'A pile of lies, BS and nonsense': Professor debunks Trump's comments
Donald Trump's latest comments on the murder of Jamal Khashoggi have been described as dishonest, shocking, juvenile and clumsy by a string of US lawmakers, journalists and other commentators.
Now, a University of Ottawa professor has also raised alarm over a string of lies he says the US president peddled in his statement on Tuesday.
Amid a slew of exclamation points and extraordinary comments on a wide range of topics, Trump pledged to continue to stand by Saudi leaders, including the country's de facto ruler, Crown Prince Mohammed bin Salman, despite the journalist's murder.
Thomas Juneau, an assistant professor at the Canadian university's Graduate School of Public and International Affairs who specialises in Middle East politics, said on Twitter that Trump's statement amounts to "a pile of lies, BS and nonsense".
Here are a few of the president's comments that Juneau debunked:
Trump: 'Iran is responsible for a bloody proxy war in Yemen'
Trump made this allegation in only the second sentence of his statement on Tuesday.
"By no objective measure is that true," said Juneau, who explained that the war in Yemen was being fought by local actors before Saudi Arabia intervened.
A Saudi-led coalition, which includes the United Arab Emirates and received military and logistical support from the United States, among other Western countries, began a bombing campaign in Yemen in 2015 after the country's Houthi rebels took over the capital, Sanaa.
It was only after Saudi Arabia's intervention in the conflict that Iran increased "its low support to the Houthis," Juneau said.
The ongoing war has pushed Yemen to near collapse, as millions of citizens are at risk of famine, and diseases and malnutrition are widespread.
Trump: 'Assad has killed millions of his own citizens'
Trump made this allegation as he argued that Iran is responsible for propping up the government of Syrian President Bashar al-Assad.
It's "inaccurate," said Juneau. "Assad is responsible for far more deaths in Syria than any other actor but hundreds of thousands, not millions."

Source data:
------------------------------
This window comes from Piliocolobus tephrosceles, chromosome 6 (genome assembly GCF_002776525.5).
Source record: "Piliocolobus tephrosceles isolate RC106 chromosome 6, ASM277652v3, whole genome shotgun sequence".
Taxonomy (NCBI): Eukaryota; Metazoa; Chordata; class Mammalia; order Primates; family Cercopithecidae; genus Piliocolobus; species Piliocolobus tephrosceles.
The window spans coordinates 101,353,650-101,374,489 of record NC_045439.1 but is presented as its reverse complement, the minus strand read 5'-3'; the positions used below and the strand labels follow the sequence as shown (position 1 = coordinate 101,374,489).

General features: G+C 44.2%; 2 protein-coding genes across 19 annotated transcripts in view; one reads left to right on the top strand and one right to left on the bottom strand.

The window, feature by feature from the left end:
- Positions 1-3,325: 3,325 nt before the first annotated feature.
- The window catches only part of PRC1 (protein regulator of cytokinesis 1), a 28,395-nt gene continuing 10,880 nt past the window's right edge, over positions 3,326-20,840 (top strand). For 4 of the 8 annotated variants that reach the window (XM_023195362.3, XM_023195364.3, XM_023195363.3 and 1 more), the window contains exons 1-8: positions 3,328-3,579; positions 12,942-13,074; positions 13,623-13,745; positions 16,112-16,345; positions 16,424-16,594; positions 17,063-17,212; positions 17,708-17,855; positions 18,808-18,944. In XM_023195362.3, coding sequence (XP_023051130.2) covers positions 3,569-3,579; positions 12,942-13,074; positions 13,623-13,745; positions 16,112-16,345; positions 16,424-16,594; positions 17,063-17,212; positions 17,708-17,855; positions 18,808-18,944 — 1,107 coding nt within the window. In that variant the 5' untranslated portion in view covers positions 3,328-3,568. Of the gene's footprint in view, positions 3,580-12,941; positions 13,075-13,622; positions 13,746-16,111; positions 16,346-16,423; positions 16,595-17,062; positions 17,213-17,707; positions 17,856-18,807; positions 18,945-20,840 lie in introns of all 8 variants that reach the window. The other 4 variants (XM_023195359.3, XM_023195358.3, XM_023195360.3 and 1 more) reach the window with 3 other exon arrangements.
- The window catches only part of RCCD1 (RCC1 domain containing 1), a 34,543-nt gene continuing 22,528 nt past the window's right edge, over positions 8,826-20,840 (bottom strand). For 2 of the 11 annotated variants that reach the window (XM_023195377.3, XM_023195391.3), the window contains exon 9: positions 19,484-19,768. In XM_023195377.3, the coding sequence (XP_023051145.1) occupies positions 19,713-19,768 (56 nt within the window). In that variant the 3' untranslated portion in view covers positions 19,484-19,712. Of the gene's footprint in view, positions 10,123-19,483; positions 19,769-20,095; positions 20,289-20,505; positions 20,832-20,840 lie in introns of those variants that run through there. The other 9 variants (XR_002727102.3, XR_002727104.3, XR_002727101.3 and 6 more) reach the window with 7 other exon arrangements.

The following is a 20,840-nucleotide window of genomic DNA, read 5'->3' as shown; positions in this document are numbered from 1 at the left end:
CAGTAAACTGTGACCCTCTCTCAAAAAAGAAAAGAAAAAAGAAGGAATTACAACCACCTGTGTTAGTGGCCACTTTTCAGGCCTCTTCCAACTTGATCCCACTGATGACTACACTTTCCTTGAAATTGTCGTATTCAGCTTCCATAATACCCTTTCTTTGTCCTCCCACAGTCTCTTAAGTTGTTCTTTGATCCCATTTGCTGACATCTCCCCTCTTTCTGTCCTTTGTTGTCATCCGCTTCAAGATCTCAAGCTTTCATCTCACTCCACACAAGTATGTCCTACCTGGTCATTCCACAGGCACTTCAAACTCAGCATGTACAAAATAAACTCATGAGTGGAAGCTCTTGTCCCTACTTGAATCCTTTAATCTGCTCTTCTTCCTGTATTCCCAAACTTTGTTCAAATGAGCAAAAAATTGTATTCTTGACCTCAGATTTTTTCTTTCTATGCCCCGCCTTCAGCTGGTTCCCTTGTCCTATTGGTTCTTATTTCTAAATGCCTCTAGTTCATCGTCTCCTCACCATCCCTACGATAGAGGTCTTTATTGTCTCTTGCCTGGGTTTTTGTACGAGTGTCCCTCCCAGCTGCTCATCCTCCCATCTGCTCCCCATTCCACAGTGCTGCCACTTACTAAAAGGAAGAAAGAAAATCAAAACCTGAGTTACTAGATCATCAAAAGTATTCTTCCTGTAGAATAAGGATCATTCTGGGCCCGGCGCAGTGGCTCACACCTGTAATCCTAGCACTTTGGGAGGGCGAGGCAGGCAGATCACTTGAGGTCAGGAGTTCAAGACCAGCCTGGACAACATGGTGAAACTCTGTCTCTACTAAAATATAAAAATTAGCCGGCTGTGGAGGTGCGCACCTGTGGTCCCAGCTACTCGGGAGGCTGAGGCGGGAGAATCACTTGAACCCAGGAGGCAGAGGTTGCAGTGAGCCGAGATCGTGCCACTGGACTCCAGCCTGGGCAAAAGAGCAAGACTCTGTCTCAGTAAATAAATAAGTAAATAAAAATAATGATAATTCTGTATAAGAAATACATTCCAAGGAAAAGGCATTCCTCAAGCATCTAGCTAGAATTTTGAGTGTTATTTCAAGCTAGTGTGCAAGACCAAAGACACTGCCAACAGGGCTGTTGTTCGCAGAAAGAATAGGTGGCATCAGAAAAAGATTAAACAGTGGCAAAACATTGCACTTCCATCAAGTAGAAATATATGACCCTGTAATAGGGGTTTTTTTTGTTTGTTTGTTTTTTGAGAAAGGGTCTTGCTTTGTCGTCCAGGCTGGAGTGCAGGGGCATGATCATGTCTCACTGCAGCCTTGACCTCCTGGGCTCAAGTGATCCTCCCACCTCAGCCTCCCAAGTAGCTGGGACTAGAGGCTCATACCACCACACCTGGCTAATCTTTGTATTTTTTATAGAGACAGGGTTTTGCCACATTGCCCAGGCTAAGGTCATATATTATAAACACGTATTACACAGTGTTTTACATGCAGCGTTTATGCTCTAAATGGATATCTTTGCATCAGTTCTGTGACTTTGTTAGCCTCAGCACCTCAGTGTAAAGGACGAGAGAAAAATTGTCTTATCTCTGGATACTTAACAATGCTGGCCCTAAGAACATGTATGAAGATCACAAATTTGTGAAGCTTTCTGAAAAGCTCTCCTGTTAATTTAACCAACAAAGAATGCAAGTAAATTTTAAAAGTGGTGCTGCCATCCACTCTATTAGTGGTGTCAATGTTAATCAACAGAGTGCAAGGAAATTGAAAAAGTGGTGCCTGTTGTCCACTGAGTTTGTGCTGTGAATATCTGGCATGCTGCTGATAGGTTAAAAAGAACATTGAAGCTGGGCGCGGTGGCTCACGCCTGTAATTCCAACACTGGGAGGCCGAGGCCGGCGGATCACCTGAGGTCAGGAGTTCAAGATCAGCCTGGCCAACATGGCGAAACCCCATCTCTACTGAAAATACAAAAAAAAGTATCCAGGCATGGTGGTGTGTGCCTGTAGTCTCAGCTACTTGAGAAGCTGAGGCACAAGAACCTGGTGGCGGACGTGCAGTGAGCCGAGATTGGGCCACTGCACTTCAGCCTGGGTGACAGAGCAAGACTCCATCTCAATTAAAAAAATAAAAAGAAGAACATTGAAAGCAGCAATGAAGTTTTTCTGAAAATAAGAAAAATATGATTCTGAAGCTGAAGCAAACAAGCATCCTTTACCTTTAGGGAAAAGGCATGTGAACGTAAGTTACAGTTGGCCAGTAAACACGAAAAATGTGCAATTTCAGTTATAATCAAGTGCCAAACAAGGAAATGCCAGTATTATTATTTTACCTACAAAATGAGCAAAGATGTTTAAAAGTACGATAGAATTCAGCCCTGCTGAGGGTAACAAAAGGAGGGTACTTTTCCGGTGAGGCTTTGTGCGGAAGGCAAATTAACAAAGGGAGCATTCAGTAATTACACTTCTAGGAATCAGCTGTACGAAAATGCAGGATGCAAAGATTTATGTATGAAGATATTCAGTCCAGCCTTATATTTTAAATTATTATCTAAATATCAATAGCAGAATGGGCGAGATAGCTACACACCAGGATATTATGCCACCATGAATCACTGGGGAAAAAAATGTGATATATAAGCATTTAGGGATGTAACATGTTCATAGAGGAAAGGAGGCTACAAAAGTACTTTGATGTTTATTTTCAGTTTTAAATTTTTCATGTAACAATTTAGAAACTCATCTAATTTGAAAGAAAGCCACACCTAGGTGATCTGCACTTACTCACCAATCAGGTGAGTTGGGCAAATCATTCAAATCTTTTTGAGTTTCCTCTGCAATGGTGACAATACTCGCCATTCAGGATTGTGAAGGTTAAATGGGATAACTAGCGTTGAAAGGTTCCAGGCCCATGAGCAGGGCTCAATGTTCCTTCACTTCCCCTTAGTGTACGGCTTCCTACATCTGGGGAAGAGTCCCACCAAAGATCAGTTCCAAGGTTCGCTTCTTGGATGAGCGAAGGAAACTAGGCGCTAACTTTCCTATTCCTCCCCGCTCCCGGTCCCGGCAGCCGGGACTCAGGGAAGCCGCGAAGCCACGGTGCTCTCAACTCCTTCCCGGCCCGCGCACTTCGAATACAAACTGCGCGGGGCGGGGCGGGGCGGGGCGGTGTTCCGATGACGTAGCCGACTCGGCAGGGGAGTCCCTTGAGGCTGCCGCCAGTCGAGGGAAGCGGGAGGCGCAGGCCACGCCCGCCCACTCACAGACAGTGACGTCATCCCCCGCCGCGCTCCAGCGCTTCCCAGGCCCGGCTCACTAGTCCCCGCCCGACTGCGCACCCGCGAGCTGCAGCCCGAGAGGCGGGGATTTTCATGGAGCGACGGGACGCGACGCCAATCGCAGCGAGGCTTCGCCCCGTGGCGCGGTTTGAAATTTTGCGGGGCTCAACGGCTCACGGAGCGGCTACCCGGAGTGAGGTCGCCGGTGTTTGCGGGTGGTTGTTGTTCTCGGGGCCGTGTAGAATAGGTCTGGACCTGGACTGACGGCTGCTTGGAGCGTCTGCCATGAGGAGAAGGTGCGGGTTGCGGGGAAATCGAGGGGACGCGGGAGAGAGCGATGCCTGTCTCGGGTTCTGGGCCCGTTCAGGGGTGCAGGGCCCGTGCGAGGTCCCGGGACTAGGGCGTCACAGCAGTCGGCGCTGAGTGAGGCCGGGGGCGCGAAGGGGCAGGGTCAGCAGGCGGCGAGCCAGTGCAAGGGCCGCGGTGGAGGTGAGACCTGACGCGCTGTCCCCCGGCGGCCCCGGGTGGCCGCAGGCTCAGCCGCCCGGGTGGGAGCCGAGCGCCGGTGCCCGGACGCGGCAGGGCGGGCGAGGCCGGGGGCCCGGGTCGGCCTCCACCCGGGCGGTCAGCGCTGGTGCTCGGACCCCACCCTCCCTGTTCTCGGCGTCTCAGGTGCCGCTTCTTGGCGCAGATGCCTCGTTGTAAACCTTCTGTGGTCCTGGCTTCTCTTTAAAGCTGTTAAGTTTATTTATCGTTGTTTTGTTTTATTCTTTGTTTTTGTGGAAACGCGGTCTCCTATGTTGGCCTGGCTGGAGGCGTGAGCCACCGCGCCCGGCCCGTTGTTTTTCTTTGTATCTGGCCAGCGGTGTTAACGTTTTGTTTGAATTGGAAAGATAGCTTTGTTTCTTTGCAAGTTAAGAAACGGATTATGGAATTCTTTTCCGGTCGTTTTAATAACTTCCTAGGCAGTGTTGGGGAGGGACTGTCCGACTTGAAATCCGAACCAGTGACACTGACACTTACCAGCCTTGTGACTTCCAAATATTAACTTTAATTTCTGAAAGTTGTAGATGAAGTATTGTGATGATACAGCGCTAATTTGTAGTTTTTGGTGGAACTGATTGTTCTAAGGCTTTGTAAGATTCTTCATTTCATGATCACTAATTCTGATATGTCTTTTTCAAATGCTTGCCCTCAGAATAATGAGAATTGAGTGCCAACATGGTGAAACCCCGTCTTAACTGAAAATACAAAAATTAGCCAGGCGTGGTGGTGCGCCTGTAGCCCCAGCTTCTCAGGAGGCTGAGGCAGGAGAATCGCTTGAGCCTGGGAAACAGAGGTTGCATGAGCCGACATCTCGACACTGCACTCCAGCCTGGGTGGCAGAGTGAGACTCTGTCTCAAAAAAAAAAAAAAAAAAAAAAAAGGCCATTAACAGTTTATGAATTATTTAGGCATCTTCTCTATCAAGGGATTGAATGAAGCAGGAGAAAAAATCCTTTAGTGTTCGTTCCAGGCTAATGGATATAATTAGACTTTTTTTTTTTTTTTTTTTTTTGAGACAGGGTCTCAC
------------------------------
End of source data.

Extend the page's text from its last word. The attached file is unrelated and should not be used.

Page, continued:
Trump: 'Saudi Arabia would gladly withdraw from Yemen if the Iranians would agree to leave'
"Nonsense," said Juneau. "Saudi will not withdraw from Yemen, gladly or otherwise."
Indeed, despite heightened international pressure to end the conflict in Yemen, including a push by the United Nations to get the warring sides to agree to a long-term ceasefire, the fighting in Yemen is ongoing.
On Monday, clashes resumed after a brief lull in the Yemeni port city of Hodeidah, which the Saudi-led coalition is hoping to recapture from Houthi control.
Juneau said that even if Saudi Arabia was willing to withdraw from Yemen in exchange for Iran doing the same, the "trade would be very strange".
Riyadh has large investments in the country, he said, while Tehran does not.
Trump: Saudi Arabia 'agreed to spend and invest $450bn' in the US
"Trump drinks that kool-aid," Juneau wrote on Twitter, saying there is no evidence the US president's claim is true.
Trump: '$110bn will be spent on the purchase of military equipment' from US companies
This claim has also been debunked, said Juneau.
Some of the agreements to sell US-made weapons to Saudi Arabia were agreed to under the Barack Obama administration, but "most have not materialised yet," Juneau said.
The real dollar amount that will be spent "is far lower," he said, without going into specifics.
Trump: 'If we foolishly cancel these contracts, Russia and China would be the enormous beneficiaries'
Juneau said this is also untrue.
Saudi Arabia has grown so dependent on the US and other Western countries for its military systems, including training and spare parts, that it "would take decades" to shift toward Russia or China, he said.
"Trump simply does not understand that this gives the US tremendous leverage, not the other way around."
Trump: 'King Salman and Crown Prince Mohammad bin Salman vigorously deny any knowledge of the planning or execution of the murder'
"Bullshit," said Juneau.
Recent political developments in Saudi Arabia over the past three years "very, very strongly point towards MBS's direct responsibility" for the murder of the Saudi journalist, he said.
Juneau is not the only person to come to that conclusion.
The CIA said on Friday it believes the Saudi crown prince ordered the killing, while Turkish President Recep Tayyip Erdogan also recently said the order to murder Khashoggi came from "the highest levels" of the Saudi government, but not from Saudi King Salman.
Ultimately, Juneau said Trump's statement demonstrates that the US will not pressure Saudi Arabia over Khashoggi's murder, despite ongoing pressure to do just that.
"Don't expect this Administration to move to pressure Saudi [Arabia] or to change things," he wrote on Twitter.